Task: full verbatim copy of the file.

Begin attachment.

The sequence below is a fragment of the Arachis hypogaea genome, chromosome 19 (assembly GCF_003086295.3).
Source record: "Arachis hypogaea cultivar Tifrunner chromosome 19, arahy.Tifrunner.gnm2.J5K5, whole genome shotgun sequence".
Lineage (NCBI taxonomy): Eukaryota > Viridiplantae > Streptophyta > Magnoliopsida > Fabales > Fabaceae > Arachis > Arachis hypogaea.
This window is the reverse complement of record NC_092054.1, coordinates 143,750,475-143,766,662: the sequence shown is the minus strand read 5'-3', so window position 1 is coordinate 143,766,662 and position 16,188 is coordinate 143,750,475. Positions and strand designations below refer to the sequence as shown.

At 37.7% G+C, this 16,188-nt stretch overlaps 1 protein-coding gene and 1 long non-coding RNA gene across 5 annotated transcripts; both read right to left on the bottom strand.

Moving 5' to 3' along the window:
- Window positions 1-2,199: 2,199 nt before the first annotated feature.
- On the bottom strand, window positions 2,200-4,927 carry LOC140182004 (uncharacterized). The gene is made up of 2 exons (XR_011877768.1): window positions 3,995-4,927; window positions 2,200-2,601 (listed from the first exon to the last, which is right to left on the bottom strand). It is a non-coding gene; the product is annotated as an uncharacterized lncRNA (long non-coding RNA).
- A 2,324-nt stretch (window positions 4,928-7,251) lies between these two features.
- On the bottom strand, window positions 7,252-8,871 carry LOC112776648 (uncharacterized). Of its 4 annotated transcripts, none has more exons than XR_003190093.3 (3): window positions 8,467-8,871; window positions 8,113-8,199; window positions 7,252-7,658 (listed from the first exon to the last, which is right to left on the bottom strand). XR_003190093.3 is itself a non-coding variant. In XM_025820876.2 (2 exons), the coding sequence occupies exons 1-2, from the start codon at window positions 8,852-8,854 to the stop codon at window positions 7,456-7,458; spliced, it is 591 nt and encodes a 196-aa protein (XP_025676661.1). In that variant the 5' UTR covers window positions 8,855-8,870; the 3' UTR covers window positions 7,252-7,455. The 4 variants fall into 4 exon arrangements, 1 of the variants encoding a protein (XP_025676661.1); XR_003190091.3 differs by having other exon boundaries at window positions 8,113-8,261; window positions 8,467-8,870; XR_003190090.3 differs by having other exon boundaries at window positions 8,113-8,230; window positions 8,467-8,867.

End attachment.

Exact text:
The sequence below is a fragment of the Arachis hypogaea genome, chromosome 19 (assembly GCF_003086295.3).
Source record: "Arachis hypogaea cultivar Tifrunner chromosome 19, arahy.Tifrunner.gnm2.J5K5, whole genome shotgun sequence".
Lineage (NCBI taxonomy): Eukaryota > Viridiplantae > Streptophyta > Magnoliopsida > Fabales > Fabaceae > Arachis > Arachis hypogaea.
This window is the reverse complement of record NC_092054.1, coordinates 143,750,475-143,766,662: the sequence shown is the minus strand read 5'-3', so window position 1 is coordinate 143,766,662 and position 16,188 is coordinate 143,750,475. Positions and strand designations below refer to the sequence as shown.

At 37.7% G+C, this 16,188-nt stretch overlaps 1 protein-coding gene and 1 long non-coding RNA gene across 5 annotated transcripts; both read right to left on the bottom strand.

Moving 5' to 3' along the window:
- Window positions 1-2,199: 2,199 nt before the first annotated feature.
- On the bottom strand, window positions 2,200-4,927 carry LOC140182004 (uncharacterized). The gene is made up of 2 exons (XR_011877768.1): window positions 3,995-4,927; window positions 2,200-2,601 (listed from the first exon to the last, which is right to left on the bottom strand). It is a non-coding gene; the product is annotated as an uncharacterized lncRNA (long non-coding RNA).
- A 2,324-nt stretch (window positions 4,928-7,251) lies between these two features.
- On the bottom strand, window positions 7,252-8,871 carry LOC112776648 (uncharacterized). Of its 4 annotated transcripts, none has more exons than XR_003190093.3 (3): window positions 8,467-8,871; window positions 8,113-8,199; window positions 7,252-7,658 (listed from the first exon to the last, which is right to left on the bottom strand). XR_003190093.3 is itself a non-coding variant. In XM_025820876.2 (2 exons), the coding sequence occupies exons 1-2, from the start codon at window positions 8,852-8,854 to the stop codon at window positions 7,456-7,458; spliced, it is 591 nt and encodes a 196-aa protein (XP_025676661.1). In that variant the 5' UTR covers window positions 8,855-8,870; the 3' UTR covers window positions 7,252-7,455. The 4 variants fall into 4 exon arrangements, 1 of the variants encoding a protein (XP_025676661.1); XR_003190091.3 differs by having other exon boundaries at window positions 8,113-8,261; window positions 8,467-8,870; XR_003190090.3 differs by having other exon boundaries at window positions 8,113-8,230; window positions 8,467-8,867.